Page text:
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What has happened?

Nissan and Renault entered a strategic alliance in 1999 (the ‘Alliance’). Together, the Alliance is said to sell more than 1 in 9 vehicles worldwide. It is estimated that through the Alliance, Nissan and Renault vehicles share 85% of their engines in some way, making it likely that emissions breaches will be common to both Nissan and Renault. An independent report by Transport and Environment found Nissan and Renault to be among the worst performers in respect of both Euro 5 and 6 engines.

In 2016, Renault announced that it intended to recall more than 15,000 vehicles and to modify up 700,000 more to make sure that its engines conformed with emissions standards. Renault is now subject to a French criminal investigation in respect of emissions irregularities.

In respect of some models Renault admits turning off or reducing the emissions control systems and contends that this is lawful being a “protection measures due to sootiness and lacquer formation of the Engine Gas Recirculation components, as well as the icing-up of the engine air path and the sooting of engine oil”. However, a CJEU judgment has confirmed that such justifications will not amount to lawful defeat devices under the regulations.

Read about the judgment here.

In response to allegations Nissan has requested that a statement was published on our website. You can read that statement here.

Click here to read further about emissions claims.

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The scandal in numbers


Renault vehicles to be recalled throughout Europe


Worldwide vehicle sales undertaken by Nissan-Renault Alliance


Vehicles sold by the Nissan-Renault Alliance in Europe from 2009 to 2019


Excess deaths a year attributable to air pollution in the UK

exhaust smoking

Can I join?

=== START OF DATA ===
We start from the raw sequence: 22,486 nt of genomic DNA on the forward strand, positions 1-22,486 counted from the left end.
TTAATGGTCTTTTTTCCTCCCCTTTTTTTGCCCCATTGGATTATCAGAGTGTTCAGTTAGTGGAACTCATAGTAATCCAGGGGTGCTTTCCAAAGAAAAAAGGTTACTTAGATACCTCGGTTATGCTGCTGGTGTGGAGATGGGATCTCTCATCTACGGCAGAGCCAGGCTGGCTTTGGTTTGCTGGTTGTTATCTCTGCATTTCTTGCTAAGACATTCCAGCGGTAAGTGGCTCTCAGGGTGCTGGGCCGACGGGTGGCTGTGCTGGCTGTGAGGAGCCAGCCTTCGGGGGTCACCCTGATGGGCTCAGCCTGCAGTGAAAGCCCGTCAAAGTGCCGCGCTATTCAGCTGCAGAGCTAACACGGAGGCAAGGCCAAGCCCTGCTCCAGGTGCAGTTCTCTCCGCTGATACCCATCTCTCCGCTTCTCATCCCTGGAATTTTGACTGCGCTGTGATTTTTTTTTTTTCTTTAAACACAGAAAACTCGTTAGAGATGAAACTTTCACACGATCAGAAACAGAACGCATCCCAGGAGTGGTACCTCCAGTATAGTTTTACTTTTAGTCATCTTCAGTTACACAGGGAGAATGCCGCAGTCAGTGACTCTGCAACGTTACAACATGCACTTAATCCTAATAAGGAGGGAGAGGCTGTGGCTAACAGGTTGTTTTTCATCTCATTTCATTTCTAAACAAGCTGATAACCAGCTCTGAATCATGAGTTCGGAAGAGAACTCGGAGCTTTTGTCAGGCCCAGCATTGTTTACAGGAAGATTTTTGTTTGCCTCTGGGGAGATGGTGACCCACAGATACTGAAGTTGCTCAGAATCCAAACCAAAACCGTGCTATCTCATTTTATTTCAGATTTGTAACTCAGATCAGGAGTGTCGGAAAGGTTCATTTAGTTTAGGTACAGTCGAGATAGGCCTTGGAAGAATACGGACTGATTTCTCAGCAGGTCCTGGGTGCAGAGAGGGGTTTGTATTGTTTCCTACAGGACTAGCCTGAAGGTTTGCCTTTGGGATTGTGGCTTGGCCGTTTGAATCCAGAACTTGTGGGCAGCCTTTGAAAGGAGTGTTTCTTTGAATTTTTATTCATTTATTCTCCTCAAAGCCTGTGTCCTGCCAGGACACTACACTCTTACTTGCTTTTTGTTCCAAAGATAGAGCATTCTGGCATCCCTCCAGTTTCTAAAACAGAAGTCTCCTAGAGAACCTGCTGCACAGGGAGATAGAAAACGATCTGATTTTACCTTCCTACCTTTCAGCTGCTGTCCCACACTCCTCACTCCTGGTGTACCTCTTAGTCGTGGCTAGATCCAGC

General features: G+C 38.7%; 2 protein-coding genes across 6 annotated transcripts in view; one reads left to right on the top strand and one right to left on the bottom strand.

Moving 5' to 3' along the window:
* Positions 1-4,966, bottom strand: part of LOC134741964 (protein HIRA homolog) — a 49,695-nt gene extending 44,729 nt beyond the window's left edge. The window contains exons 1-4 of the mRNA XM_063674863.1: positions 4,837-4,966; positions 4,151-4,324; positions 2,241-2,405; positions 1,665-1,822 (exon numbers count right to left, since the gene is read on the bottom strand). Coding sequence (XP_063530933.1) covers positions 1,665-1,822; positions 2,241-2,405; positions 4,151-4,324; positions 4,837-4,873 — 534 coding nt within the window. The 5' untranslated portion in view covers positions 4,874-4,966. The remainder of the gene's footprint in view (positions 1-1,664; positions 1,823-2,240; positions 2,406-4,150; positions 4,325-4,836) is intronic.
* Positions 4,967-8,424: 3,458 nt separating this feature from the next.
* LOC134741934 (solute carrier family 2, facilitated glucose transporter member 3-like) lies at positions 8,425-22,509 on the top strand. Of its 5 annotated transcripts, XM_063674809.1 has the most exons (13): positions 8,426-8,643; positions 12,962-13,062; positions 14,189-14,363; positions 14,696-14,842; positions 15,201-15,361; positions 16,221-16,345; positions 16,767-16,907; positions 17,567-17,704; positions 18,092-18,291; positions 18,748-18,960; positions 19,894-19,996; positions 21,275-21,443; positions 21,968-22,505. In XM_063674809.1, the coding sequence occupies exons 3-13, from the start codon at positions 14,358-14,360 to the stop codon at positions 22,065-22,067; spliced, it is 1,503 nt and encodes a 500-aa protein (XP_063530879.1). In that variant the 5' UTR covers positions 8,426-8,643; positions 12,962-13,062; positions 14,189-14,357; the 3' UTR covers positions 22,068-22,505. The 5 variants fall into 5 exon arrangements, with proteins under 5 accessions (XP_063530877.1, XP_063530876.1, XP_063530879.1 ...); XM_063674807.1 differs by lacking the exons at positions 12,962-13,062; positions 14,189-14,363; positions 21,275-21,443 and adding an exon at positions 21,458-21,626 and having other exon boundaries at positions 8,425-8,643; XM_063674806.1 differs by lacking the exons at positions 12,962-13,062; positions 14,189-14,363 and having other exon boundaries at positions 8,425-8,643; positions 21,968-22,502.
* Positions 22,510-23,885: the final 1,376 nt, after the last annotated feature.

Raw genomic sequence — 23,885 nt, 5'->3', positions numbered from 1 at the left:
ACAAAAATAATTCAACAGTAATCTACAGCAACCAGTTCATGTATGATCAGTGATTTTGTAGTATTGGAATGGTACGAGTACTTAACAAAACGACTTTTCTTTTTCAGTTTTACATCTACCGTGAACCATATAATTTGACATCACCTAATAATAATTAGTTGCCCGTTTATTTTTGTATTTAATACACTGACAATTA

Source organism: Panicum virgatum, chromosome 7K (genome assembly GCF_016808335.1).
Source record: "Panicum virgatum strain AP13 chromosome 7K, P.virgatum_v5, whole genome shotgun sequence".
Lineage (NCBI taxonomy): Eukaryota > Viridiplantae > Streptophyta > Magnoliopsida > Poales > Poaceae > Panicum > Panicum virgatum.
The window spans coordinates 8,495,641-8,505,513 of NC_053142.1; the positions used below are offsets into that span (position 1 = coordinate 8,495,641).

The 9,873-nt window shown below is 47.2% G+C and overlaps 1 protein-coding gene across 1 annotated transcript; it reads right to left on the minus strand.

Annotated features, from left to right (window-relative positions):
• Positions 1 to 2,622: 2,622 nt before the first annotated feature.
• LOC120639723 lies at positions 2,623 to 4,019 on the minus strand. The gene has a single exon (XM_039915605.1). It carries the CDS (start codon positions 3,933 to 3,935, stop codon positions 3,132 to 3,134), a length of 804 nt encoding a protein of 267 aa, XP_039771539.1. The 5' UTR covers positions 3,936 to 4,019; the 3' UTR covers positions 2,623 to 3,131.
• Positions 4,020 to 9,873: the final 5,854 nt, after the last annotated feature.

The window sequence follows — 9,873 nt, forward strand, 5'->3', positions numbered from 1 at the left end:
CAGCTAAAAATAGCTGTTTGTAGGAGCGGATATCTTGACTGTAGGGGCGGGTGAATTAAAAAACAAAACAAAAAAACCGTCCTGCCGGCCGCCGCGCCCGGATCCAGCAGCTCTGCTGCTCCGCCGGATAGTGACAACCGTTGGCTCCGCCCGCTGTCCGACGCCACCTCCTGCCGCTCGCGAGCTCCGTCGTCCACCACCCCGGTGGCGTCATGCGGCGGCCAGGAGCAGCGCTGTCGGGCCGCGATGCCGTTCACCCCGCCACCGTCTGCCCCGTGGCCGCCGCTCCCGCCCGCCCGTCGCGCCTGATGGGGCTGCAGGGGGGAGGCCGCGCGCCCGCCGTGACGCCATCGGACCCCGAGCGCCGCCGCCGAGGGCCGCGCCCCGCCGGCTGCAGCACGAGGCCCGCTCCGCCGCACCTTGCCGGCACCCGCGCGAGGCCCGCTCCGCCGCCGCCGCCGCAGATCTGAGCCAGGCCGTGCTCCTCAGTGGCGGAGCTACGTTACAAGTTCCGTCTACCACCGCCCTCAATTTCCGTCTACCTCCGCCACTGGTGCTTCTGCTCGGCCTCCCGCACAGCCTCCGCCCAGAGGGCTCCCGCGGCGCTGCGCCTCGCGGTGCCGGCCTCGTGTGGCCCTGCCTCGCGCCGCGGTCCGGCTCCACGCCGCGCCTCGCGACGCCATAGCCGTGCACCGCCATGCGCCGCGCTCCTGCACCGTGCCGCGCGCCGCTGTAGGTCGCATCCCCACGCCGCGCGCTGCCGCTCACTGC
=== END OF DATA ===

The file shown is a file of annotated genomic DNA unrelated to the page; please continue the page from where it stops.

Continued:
It is likely that the following models are affected:

Nissan Juke
Nissan Note
Nissan Qashqai
Nissan X Trail
Renault Captur
Renault Clio
Renault Espace
Renault Kadjar
Renault Master
Renault Megane
Renault Scenic

In addition to the above models, anybody who bought a Euro 5 or Euro 6 Nissan or Renault vehicle manufactured between 2009 and 2018 in England or Wales may be eligible to join the claim. If you bought or leased an affected Nissan or Renault vehicle in Scotland or Northern Ireland, you can still join a claim, but it will be handled slightly differently.

The litigation will be free at the point of use. Harcus Parker will act on a no-win, no-fee basis, and will pay any third-party costs which are necessary in order to progress the claims to trial.


NOx contains both Nitrogen Oxide and Nitrogen Dioxide. NOx is emitted when fossil fuels are burnt, but not completely combusted. Diesel engines are not 100% efficient, meaning that their exhaust emissions contain NOx, as well as greenhouse gases such as carbon dioxide and carbon monoxide, and air pollutants such as particulate matter. NOx worsens air quality and has adverse health effects including contributing to respiratory problems and cancer. Diesel cars are one of the main causes of pollution in our air.

These allow cars to turn down their emissions control system outside the emissions testing environment i.e. when the cars are driven in the real world. Not all defeat devices are cheating devices – some are allowed by regulations. However, in many cases they are used by manufacturers to give the appearance that their diesel vehicles pass emissions tests, when in fact they do not.

The term used to describe the emissions scandal which broke when the German car maker, VW, admitted to fitting more than 11 million of their VW cars with unlawful defeat devices leading to the first major emissions class action lawsuit in the United States.

We use this term to cover both owners of cars, and people who leased their cars.

A senior court of England and Wales dealing with high value and high importance non-criminal matters. This court ruled that it will be bound by findings of the KBA (the German motor authority) that defeat devices are present.